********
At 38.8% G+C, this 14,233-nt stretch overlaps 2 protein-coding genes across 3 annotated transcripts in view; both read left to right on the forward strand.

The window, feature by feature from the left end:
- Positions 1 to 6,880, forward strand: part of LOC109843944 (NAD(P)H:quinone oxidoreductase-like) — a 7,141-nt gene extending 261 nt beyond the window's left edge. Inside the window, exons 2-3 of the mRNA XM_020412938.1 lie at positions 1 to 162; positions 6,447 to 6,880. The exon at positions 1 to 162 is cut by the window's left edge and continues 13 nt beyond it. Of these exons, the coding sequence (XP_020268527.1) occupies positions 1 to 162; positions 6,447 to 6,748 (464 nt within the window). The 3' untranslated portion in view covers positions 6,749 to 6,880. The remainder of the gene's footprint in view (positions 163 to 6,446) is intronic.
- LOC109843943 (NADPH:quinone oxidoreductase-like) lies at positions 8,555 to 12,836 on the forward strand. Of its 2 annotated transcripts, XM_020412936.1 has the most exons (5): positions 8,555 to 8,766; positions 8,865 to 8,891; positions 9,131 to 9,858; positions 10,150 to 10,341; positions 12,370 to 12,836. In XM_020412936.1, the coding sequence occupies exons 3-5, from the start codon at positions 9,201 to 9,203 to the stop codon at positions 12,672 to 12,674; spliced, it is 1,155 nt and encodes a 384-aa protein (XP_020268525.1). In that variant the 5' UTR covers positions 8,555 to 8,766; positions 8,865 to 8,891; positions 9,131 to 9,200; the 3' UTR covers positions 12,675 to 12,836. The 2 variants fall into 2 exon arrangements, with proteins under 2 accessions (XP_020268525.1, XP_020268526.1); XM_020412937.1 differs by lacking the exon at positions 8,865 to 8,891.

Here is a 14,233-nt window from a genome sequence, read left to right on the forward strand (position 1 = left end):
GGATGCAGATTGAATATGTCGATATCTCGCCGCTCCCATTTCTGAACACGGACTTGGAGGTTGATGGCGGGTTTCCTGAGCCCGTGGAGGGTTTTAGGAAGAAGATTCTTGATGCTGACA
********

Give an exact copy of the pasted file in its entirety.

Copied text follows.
At 38.8% G+C, this 14,233-nt stretch overlaps 2 protein-coding genes across 3 annotated transcripts in view; both read left to right on the forward strand.

The window, feature by feature from the left end:
- Positions 1 to 6,880, forward strand: part of LOC109843944 (NAD(P)H:quinone oxidoreductase-like) — a 7,141-nt gene extending 261 nt beyond the window's left edge. Inside the window, exons 2-3 of the mRNA XM_020412938.1 lie at positions 1 to 162; positions 6,447 to 6,880. The exon at positions 1 to 162 is cut by the window's left edge and continues 13 nt beyond it. Of these exons, the coding sequence (XP_020268527.1) occupies positions 1 to 162; positions 6,447 to 6,748 (464 nt within the window). The 3' untranslated portion in view covers positions 6,749 to 6,880. The remainder of the gene's footprint in view (positions 163 to 6,446) is intronic.
- LOC109843943 (NADPH:quinone oxidoreductase-like) lies at positions 8,555 to 12,836 on the forward strand. Of its 2 annotated transcripts, XM_020412936.1 has the most exons (5): positions 8,555 to 8,766; positions 8,865 to 8,891; positions 9,131 to 9,858; positions 10,150 to 10,341; positions 12,370 to 12,836. In XM_020412936.1, the coding sequence occupies exons 3-5, from the start codon at positions 9,201 to 9,203 to the stop codon at positions 12,672 to 12,674; spliced, it is 1,155 nt and encodes a 384-aa protein (XP_020268525.1). In that variant the 5' UTR covers positions 8,555 to 8,766; positions 8,865 to 8,891; positions 9,131 to 9,200; the 3' UTR covers positions 12,675 to 12,836. The 2 variants fall into 2 exon arrangements, with proteins under 2 accessions (XP_020268525.1, XP_020268526.1); XM_020412937.1 differs by lacking the exon at positions 8,865 to 8,891.

Here is a 14,233-nt window from a genome sequence, read left to right on the forward strand (position 1 = left end):
GGATGCAGATTGAATATGTCGATATCTCGCCGCTCCCATTTCTGAACACGGACTTGGAGGTTGATGGCGGGTTTCCTGAGCCCGTGGAGGGTTTTAGGAAGAAGATTCTTGATGCTGACA